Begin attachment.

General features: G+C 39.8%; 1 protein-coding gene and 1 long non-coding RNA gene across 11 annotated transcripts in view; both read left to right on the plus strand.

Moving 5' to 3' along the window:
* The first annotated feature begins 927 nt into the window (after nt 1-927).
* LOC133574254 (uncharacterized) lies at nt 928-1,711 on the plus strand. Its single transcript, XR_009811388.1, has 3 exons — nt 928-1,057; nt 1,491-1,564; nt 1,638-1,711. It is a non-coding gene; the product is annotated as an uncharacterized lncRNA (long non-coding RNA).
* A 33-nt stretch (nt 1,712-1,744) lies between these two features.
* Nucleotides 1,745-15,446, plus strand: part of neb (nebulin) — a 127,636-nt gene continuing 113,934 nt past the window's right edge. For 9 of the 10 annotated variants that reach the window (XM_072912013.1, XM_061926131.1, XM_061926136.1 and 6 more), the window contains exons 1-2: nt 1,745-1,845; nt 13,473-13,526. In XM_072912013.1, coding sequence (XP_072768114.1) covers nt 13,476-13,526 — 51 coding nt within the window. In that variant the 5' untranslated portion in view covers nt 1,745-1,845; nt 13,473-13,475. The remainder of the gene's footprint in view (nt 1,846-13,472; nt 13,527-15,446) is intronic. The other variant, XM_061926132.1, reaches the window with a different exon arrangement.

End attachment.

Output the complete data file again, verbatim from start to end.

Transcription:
General features: G+C 39.8%; 1 protein-coding gene and 1 long non-coding RNA gene across 11 annotated transcripts in view; both read left to right on the plus strand.

Moving 5' to 3' along the window:
* The first annotated feature begins 927 nt into the window (after nt 1-927).
* LOC133574254 (uncharacterized) lies at nt 928-1,711 on the plus strand. Its single transcript, XR_009811388.1, has 3 exons — nt 928-1,057; nt 1,491-1,564; nt 1,638-1,711. It is a non-coding gene; the product is annotated as an uncharacterized lncRNA (long non-coding RNA).
* A 33-nt stretch (nt 1,712-1,744) lies between these two features.
* Nucleotides 1,745-15,446, plus strand: part of neb (nebulin) — a 127,636-nt gene continuing 113,934 nt past the window's right edge. For 9 of the 10 annotated variants that reach the window (XM_072912013.1, XM_061926131.1, XM_061926136.1 and 6 more), the window contains exons 1-2: nt 1,745-1,845; nt 13,473-13,526. In XM_072912013.1, coding sequence (XP_072768114.1) covers nt 13,476-13,526 — 51 coding nt within the window. In that variant the 5' untranslated portion in view covers nt 1,745-1,845; nt 13,473-13,475. The remainder of the gene's footprint in view (nt 1,846-13,472; nt 13,527-15,446) is intronic. The other variant, XM_061926132.1, reaches the window with a different exon arrangement.